There is no sign, listening to Palin, that she has any idea of what another world depression might mean, how loaded a term "another Great Depression" is, how this relates to what John McCain or her Republican party is saying and doing, or anything else involving public finance.
I submit: no one could have read a novel (Grapes of Wrath), seen a movie (Cinderella Man, to choose an easy one; or Annie, or Of Mice and Men or Bonnie and Clyde or All the Kings Men or They Shoot Horses Don't They), or read any history book about the Great Depression and have said these things. Implication: Sarah Palin has never seen or read, or never absorbed, any such material.
3) Sarah Palin on America's budget choices (this is a passage that Andrew Sullivan and many others have identified):
Couric: Why isn't it better, Governor Palin, to spend $700 billion helping middle-class families who are struggling with health care, housing, gas and groceries? Allow them to spend more, and put more money into the economy, instead of helping these big financial institutions that played a role in creating this mess?
Palin: That's why I say I, like every American I'm speaking with, we're ill about this position that we have been put in. Where it is the taxpayers looking to bail out. But ultimately, what the bailout does is help those who are concerned about the health care reform that is needed to help shore up our economy. Um, helping, oh, it's got to be about job creation, too. Shoring up our economy, and putting it back on the right track. So health care reform and reducing taxes and reining in spending has got to accompany tax reductions, and tax relief for Americans, and trade -- we have got to see trade as opportunity, not as, uh, competitive, um, scary thing, but one in five jobs created in the trade sector today. We've got to look at that as more opportunity. All of those things under the umbrella of job creation.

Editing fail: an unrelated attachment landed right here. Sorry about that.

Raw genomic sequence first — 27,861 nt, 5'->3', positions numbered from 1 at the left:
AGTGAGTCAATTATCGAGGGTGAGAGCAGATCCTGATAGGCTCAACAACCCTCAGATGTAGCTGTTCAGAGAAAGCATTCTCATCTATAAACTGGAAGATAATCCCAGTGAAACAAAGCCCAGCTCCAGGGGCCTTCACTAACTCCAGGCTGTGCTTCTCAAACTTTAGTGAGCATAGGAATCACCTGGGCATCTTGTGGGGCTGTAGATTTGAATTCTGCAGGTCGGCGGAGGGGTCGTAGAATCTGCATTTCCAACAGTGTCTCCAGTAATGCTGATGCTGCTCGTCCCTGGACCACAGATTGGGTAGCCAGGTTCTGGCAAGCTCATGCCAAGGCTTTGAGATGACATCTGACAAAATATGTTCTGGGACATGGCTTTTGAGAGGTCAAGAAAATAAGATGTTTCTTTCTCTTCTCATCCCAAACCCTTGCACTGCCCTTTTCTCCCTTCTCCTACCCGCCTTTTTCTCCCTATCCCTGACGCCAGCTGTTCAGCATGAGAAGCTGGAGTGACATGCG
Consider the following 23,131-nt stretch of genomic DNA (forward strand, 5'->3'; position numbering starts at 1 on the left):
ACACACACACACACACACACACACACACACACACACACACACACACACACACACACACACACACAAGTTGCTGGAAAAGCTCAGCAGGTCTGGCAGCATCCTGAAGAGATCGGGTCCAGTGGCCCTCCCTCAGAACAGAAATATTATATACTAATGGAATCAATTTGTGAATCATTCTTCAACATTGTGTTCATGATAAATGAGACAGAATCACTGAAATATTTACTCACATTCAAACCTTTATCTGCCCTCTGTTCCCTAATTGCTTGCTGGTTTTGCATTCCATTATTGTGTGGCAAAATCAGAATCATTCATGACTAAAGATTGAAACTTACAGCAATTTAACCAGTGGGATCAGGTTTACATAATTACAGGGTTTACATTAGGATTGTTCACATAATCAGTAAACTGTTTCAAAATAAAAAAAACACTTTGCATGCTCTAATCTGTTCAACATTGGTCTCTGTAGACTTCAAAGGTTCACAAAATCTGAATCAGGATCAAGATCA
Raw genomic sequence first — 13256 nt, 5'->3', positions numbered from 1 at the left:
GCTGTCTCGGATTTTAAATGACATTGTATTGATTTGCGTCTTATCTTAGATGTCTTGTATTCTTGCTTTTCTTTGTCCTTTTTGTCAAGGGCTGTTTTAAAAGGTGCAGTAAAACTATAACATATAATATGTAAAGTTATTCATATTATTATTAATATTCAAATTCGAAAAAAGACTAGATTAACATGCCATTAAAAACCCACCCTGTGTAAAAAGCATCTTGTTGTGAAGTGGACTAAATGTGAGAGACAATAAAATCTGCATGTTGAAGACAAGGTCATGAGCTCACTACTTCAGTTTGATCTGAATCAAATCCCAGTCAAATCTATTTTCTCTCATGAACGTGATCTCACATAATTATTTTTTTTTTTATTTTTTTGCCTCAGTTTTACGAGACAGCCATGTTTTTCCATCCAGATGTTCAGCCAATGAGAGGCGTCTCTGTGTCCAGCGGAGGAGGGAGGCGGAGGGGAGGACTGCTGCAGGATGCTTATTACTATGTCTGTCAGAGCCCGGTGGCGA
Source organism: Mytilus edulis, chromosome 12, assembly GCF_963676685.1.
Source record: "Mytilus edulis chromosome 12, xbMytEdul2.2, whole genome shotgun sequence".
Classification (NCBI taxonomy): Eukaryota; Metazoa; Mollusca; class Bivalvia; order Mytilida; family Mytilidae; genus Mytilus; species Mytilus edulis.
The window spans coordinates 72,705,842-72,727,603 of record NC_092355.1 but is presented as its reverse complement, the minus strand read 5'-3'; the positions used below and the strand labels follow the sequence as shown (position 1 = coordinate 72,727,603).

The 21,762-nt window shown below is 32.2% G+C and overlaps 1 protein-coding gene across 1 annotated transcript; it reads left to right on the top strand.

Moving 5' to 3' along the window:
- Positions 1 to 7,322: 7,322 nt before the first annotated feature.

At face value, this is incomprehensible. More than that, it suggests a person whose previous two decades of adult life have not equipped her to absorb the briefings she is no doubt receiving about the big, obvious issues in the campaign: the market crash, health care proposals, tax plans.
Two natural reactions are: to laugh at the "Putin rears his head" part, and simply to avoid concentrating on the rest. But given her candidacy for national office, neither of those is enough.
I am not aware of any other current figure in national politics -- by which I mean any member of the Senate or House -- who would do a worse job under questioning. There could be some I don't know about. But they're not on a national ticket.